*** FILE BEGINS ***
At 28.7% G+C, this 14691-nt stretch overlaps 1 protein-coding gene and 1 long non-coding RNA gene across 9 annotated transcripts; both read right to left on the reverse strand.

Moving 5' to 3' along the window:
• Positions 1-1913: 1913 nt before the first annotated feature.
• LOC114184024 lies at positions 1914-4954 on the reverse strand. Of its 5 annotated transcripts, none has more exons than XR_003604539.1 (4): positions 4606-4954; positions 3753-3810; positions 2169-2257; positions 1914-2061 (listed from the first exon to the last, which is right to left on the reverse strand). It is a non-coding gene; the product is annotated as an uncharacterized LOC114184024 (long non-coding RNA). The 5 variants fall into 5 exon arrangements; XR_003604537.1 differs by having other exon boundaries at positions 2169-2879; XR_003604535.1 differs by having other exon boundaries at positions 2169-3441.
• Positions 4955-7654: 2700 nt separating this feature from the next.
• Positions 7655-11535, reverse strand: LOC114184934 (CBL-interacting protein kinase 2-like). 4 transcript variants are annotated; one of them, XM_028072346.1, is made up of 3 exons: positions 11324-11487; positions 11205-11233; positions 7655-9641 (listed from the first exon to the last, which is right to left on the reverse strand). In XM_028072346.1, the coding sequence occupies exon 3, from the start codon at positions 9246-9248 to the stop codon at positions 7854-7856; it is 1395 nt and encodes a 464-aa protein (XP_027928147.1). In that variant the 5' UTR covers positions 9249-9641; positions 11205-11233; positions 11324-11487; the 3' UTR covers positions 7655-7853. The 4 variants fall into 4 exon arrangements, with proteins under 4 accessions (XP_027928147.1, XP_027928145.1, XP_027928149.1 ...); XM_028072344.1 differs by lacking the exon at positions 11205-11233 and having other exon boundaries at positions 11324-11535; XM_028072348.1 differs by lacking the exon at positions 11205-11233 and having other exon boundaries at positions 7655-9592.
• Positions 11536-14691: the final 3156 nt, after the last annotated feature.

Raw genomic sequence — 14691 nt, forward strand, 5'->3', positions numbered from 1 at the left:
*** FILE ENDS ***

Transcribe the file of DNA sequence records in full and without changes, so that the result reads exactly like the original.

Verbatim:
At 28.7% G+C, this 14691-nt stretch overlaps 1 protein-coding gene and 1 long non-coding RNA gene across 9 annotated transcripts; both read right to left on the reverse strand.

Moving 5' to 3' along the window:
• Positions 1-1913: 1913 nt before the first annotated feature.
• LOC114184024 lies at positions 1914-4954 on the reverse strand. Of its 5 annotated transcripts, none has more exons than XR_003604539.1 (4): positions 4606-4954; positions 3753-3810; positions 2169-2257; positions 1914-2061 (listed from the first exon to the last, which is right to left on the reverse strand). It is a non-coding gene; the product is annotated as an uncharacterized LOC114184024 (long non-coding RNA). The 5 variants fall into 5 exon arrangements; XR_003604537.1 differs by having other exon boundaries at positions 2169-2879; XR_003604535.1 differs by having other exon boundaries at positions 2169-3441.
• Positions 4955-7654: 2700 nt separating this feature from the next.
• Positions 7655-11535, reverse strand: LOC114184934 (CBL-interacting protein kinase 2-like). 4 transcript variants are annotated; one of them, XM_028072346.1, is made up of 3 exons: positions 11324-11487; positions 11205-11233; positions 7655-9641 (listed from the first exon to the last, which is right to left on the reverse strand). In XM_028072346.1, the coding sequence occupies exon 3, from the start codon at positions 9246-9248 to the stop codon at positions 7854-7856; it is 1395 nt and encodes a 464-aa protein (XP_027928147.1). In that variant the 5' UTR covers positions 9249-9641; positions 11205-11233; positions 11324-11487; the 3' UTR covers positions 7655-7853. The 4 variants fall into 4 exon arrangements, with proteins under 4 accessions (XP_027928147.1, XP_027928145.1, XP_027928149.1 ...); XM_028072344.1 differs by lacking the exon at positions 11205-11233 and having other exon boundaries at positions 11324-11535; XM_028072348.1 differs by lacking the exon at positions 11205-11233 and having other exon boundaries at positions 7655-9592.
• Positions 11536-14691: the final 3156 nt, after the last annotated feature.

Raw genomic sequence — 14691 nt, forward strand, 5'->3', positions numbered from 1 at the left: